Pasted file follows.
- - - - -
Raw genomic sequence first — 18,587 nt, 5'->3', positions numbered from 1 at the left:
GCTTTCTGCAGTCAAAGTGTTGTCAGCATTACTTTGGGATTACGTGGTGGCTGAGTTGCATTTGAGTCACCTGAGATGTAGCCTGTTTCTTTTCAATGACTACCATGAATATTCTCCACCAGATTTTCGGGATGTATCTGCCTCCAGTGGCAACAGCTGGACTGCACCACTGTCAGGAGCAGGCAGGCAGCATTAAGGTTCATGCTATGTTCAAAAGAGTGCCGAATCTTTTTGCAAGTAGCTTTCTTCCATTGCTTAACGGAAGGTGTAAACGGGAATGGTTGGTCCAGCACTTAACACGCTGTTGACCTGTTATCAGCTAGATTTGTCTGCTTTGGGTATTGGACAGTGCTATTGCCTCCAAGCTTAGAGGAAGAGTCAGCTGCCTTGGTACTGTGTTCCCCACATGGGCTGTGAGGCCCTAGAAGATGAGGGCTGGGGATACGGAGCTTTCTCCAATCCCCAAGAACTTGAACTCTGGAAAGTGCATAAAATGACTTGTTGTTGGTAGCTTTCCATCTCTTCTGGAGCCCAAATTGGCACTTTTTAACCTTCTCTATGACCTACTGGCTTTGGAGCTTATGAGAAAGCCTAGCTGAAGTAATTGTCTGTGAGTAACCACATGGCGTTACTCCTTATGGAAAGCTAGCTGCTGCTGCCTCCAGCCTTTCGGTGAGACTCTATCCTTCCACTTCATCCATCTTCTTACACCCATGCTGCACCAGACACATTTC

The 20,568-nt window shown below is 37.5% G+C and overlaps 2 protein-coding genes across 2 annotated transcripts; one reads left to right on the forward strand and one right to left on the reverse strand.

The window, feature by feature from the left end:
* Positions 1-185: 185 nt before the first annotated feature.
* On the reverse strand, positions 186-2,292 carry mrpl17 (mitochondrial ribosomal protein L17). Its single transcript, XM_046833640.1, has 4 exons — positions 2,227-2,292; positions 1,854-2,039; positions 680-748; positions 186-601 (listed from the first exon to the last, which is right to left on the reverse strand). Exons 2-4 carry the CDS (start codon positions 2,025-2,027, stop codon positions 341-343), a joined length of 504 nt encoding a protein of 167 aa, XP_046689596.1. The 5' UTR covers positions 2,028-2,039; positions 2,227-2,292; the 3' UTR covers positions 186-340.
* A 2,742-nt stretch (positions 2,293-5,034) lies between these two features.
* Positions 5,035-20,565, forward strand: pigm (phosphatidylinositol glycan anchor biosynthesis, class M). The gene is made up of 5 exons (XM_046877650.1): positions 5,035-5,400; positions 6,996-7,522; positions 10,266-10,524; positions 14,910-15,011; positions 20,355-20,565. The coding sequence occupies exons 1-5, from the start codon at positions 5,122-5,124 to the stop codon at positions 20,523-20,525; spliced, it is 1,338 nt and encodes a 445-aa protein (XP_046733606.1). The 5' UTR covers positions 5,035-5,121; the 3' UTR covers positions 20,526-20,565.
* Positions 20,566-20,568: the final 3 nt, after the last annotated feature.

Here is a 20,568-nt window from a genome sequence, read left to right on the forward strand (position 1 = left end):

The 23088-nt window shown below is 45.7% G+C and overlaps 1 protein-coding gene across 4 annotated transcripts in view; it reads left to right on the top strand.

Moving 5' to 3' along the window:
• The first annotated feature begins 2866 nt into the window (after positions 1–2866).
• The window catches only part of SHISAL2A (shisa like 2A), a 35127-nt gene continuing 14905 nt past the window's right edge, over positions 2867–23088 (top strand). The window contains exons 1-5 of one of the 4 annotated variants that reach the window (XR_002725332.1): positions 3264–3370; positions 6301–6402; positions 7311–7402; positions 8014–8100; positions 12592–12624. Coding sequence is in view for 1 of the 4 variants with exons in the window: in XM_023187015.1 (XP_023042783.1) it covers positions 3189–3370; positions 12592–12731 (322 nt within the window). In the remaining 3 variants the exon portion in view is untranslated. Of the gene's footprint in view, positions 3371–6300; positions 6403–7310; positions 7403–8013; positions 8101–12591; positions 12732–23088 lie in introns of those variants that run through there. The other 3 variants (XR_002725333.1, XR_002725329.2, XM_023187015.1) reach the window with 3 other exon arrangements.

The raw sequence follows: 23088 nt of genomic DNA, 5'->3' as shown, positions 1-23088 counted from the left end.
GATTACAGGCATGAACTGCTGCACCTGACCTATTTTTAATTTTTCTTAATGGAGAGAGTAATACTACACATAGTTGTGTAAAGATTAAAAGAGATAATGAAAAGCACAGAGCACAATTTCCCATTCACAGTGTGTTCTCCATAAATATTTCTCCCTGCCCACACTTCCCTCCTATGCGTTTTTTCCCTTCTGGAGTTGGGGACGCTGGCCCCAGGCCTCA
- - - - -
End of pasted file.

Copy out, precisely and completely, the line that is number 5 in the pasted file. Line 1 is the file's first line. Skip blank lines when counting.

* Positions 1-185: 185 nt before the first annotated feature.